What if you decided to believe that your wants did not require justifications?
I’m going to share something with you that hit me like a ton of bricks* when I heard it yesterday**.
* Had I not been in a recliner with a cat on my lap I’m certain I would have fallen right out of my chair.
** Yep, just yesterday.
These two sentences shot a clarifying (and semi-painful) arrow right to the heart of something I’ve been deeply reflecting on in my own life…
…“The majority of really successful entrepreneurial women are as successful as they need to be. The majority of really successful entrepreneurial men are as successful as they want to be.”
This statement was spoken by Dan Sullivan, one of my favorite coaches who has spent the last 40 years transforming the lives and businesses of some of the world’s top entrepreneurs. Dan defines abundance as “the consistent feeling that you are creating a bigger and better future.” And he maintains that people do the things they do to create their futures because they want to. Why? Because they want to. But why? Because they want to.
Simple as that*.
* Stay with me…
He acknowledges that many folks believe there has to be a defined reason why someone wants what they want, “But,” he says, “from the moment someone starts telling a story about why they want something, they become a fiction writer,” because they are merely attempting to justify why they want what they want. Dan believes that wanting* is a inner creative act that you can’t psychoanalyze and which needs no rationalization.
* Like all concepts, the concept of “wanting” is neutral – in and of itself it is neither “good” nor “bad” (humans breathe, humans sleep, humans want). Like all concepts, it has a dark side (wanting applied to something destructive) and a light side (wanting applied to something positive).
When Dan gave a talk on this very topic at a business event, he said that afterward, about twenty entrepreneurs came up to him to tell him how liberating his talk was for them – and they were all female. Which didn’t surprise him.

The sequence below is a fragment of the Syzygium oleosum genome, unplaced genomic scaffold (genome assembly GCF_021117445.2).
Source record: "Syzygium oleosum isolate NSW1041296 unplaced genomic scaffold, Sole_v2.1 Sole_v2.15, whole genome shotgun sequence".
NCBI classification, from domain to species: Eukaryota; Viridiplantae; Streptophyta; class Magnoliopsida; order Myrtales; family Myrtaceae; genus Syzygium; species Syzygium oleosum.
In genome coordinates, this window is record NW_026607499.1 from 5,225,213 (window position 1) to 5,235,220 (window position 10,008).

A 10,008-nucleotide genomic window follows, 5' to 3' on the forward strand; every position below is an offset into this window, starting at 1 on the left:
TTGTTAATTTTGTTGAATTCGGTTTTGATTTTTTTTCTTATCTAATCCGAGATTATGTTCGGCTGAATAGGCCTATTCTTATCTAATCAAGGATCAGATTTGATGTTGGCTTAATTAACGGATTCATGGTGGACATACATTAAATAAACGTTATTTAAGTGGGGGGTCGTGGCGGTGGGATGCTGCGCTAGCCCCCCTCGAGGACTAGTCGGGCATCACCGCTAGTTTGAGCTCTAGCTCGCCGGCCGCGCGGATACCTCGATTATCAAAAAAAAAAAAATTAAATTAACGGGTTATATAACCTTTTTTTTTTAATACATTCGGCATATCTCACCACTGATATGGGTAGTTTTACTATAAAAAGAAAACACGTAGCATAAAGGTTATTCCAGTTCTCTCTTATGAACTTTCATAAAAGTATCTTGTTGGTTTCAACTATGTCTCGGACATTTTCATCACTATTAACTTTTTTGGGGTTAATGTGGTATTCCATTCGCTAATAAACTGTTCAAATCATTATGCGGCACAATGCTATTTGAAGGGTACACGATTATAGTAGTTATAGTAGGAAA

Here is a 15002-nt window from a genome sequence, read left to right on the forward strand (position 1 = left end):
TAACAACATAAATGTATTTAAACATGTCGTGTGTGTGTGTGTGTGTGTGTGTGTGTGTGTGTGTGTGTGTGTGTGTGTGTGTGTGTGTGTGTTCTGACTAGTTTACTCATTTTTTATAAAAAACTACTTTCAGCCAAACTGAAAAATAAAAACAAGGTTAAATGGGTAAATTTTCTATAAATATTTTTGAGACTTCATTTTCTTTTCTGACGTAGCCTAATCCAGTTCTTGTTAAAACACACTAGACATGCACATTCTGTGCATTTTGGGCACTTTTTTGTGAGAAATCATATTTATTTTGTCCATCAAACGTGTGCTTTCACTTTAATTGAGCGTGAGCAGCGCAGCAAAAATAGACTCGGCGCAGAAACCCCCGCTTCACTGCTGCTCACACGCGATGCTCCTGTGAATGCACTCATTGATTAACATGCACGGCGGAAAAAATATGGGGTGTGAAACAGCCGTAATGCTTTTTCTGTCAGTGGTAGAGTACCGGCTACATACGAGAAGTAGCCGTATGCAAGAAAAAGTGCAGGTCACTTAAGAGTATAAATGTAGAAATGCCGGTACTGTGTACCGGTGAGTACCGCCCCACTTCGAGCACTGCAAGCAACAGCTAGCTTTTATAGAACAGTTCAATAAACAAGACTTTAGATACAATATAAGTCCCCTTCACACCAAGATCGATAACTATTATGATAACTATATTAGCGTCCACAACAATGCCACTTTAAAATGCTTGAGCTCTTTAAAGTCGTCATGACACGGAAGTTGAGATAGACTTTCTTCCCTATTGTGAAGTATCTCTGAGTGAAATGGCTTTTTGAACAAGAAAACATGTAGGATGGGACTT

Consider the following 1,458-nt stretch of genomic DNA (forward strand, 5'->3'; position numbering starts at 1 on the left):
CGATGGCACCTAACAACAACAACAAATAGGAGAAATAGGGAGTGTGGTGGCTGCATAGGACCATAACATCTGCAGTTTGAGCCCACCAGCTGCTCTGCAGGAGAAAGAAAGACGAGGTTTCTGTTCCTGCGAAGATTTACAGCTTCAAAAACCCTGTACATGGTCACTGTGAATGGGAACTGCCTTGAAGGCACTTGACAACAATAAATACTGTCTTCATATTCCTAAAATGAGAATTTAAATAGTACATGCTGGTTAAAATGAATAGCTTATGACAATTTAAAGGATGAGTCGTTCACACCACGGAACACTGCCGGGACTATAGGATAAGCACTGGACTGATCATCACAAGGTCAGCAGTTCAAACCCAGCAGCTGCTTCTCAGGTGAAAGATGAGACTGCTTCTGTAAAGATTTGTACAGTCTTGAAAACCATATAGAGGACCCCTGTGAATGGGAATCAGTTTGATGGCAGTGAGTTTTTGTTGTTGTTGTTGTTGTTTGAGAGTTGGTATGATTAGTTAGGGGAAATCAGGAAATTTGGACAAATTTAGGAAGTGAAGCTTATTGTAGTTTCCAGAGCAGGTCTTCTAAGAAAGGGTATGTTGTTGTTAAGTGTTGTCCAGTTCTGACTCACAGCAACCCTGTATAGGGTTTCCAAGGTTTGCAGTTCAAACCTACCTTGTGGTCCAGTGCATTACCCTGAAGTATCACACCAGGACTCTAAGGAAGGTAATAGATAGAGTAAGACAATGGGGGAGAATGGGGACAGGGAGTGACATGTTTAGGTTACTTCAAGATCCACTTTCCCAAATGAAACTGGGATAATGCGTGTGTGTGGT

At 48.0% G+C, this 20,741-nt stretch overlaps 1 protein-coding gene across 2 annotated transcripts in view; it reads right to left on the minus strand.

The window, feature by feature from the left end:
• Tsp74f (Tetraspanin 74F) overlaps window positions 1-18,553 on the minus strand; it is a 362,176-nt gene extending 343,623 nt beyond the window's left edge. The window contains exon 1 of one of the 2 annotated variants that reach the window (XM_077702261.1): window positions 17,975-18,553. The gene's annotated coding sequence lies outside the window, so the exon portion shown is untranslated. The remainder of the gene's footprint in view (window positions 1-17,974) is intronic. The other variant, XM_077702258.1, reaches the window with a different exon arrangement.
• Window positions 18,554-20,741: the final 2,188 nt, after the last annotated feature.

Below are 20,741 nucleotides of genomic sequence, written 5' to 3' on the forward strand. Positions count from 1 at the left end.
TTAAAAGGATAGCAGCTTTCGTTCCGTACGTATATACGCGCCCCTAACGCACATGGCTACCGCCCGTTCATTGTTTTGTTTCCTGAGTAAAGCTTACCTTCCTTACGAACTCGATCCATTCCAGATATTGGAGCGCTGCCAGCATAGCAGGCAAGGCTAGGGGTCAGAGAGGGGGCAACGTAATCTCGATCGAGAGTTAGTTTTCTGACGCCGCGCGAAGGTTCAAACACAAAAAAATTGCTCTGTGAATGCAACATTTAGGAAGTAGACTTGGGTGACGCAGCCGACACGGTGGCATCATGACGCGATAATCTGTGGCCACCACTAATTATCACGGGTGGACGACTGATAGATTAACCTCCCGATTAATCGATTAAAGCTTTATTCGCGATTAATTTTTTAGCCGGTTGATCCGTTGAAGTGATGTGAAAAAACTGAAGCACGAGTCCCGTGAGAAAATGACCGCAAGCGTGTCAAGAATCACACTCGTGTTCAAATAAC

He has noticed that women seem culturally programmed to unnecessarily justify their ambition, success, and desire to stand out as individuals – and to only attempt a level of success that fulfills their needs.
Good girls don’t ask for more than they need. Good girls don’t take more than their fair share. Good girls must explain (and be evaluated upon) why they want what they want (quite often so they can be talked out of wanting it).
Our (often subconscious) beliefs in these type of stories create huge energy leaks that the majority of our male counterparts don’t intrinsically have.
Establishing the equality we women are seeking will, in part, require each of us to plug our own energy leaks that are contributing to the imbalances in our lives, careers, and workplaces. It’s not our fault that these mental energy leaks were created in us, but it is vital to acknowledge that it is well within our power to plug them.
The act of identifying and plugging these leaks is how we begin to be the change we wish to see in the world.
If you’d like to hear more from Dan Sullivan, this is a great place to start.
I encourage you to experiment with allowing yourself to want what you want merely because you want it. And, if you’d like my help with identifying, examining, and plugging some of your mental energy leaks, we can certainly have a conversation about that.